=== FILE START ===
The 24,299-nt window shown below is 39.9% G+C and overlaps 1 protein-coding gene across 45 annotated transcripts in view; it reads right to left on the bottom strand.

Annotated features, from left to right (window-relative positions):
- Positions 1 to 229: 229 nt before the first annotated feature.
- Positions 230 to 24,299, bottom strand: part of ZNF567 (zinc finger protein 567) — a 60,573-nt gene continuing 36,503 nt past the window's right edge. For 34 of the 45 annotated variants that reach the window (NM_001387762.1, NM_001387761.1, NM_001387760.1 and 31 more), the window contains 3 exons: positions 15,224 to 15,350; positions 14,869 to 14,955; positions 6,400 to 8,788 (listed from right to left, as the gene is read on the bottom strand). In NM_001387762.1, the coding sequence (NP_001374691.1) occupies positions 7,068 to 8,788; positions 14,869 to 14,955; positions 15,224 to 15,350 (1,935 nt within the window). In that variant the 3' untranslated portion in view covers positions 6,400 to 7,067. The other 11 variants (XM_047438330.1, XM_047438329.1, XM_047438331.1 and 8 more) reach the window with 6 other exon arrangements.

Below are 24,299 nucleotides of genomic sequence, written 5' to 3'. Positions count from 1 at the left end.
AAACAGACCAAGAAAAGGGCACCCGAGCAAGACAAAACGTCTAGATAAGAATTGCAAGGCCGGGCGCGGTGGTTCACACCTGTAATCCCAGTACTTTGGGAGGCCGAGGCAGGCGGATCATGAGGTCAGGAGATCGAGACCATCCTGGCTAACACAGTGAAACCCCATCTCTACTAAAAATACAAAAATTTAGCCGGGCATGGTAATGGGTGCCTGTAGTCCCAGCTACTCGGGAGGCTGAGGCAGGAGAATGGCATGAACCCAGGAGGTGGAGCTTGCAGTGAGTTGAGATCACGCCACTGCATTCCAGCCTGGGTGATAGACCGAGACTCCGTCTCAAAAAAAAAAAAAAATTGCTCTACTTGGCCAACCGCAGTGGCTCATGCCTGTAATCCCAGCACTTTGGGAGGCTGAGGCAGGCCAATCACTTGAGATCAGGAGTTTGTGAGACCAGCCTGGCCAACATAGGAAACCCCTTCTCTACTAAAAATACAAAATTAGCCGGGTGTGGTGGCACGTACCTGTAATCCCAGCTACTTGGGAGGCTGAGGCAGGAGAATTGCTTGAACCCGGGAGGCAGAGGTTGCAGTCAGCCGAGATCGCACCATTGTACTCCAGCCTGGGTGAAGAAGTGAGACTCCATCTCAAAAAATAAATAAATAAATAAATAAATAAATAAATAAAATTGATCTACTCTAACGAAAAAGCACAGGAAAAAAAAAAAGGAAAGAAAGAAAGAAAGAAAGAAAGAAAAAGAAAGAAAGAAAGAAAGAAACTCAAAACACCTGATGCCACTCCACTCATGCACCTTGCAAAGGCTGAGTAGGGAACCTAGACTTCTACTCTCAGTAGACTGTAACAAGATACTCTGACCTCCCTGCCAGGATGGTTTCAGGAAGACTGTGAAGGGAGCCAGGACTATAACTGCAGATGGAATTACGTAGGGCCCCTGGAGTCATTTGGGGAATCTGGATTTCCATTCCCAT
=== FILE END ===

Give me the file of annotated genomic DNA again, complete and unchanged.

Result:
The 24,299-nt window shown below is 39.9% G+C and overlaps 1 protein-coding gene across 45 annotated transcripts in view; it reads right to left on the bottom strand.

Annotated features, from left to right (window-relative positions):
- Positions 1 to 229: 229 nt before the first annotated feature.
- Positions 230 to 24,299, bottom strand: part of ZNF567 (zinc finger protein 567) — a 60,573-nt gene continuing 36,503 nt past the window's right edge. For 34 of the 45 annotated variants that reach the window (NM_001387762.1, NM_001387761.1, NM_001387760.1 and 31 more), the window contains 3 exons: positions 15,224 to 15,350; positions 14,869 to 14,955; positions 6,400 to 8,788 (listed from right to left, as the gene is read on the bottom strand). In NM_001387762.1, the coding sequence (NP_001374691.1) occupies positions 7,068 to 8,788; positions 14,869 to 14,955; positions 15,224 to 15,350 (1,935 nt within the window). In that variant the 3' untranslated portion in view covers positions 6,400 to 7,067. The other 11 variants (XM_047438330.1, XM_047438329.1, XM_047438331.1 and 8 more) reach the window with 6 other exon arrangements.

Below are 24,299 nucleotides of genomic sequence, written 5' to 3'. Positions count from 1 at the left end.
AAACAGACCAAGAAAAGGGCACCCGAGCAAGACAAAACGTCTAGATAAGAATTGCAAGGCCGGGCGCGGTGGTTCACACCTGTAATCCCAGTACTTTGGGAGGCCGAGGCAGGCGGATCATGAGGTCAGGAGATCGAGACCATCCTGGCTAACACAGTGAAACCCCATCTCTACTAAAAATACAAAAATTTAGCCGGGCATGGTAATGGGTGCCTGTAGTCCCAGCTACTCGGGAGGCTGAGGCAGGAGAATGGCATGAACCCAGGAGGTGGAGCTTGCAGTGAGTTGAGATCACGCCACTGCATTCCAGCCTGGGTGATAGACCGAGACTCCGTCTCAAAAAAAAAAAAAAATTGCTCTACTTGGCCAACCGCAGTGGCTCATGCCTGTAATCCCAGCACTTTGGGAGGCTGAGGCAGGCCAATCACTTGAGATCAGGAGTTTGTGAGACCAGCCTGGCCAACATAGGAAACCCCTTCTCTACTAAAAATACAAAATTAGCCGGGTGTGGTGGCACGTACCTGTAATCCCAGCTACTTGGGAGGCTGAGGCAGGAGAATTGCTTGAACCCGGGAGGCAGAGGTTGCAGTCAGCCGAGATCGCACCATTGTACTCCAGCCTGGGTGAAGAAGTGAGACTCCATCTCAAAAAATAAATAAATAAATAAATAAATAAATAAATAAAATTGATCTACTCTAACGAAAAAGCACAGGAAAAAAAAAAAGGAAAGAAAGAAAGAAAGAAAGAAAGAAAAAGAAAGAAAGAAAGAAAGAAACTCAAAACACCTGATGCCACTCCACTCATGCACCTTGCAAAGGCTGAGTAGGGAACCTAGACTTCTACTCTCAGTAGACTGTAACAAGATACTCTGACCTCCCTGCCAGGATGGTTTCAGGAAGACTGTGAAGGGAGCCAGGACTATAACTGCAGATGGAATTACGTAGGGCCCCTGGAGTCATTTGGGGAATCTGGATTTCCATTCCCAT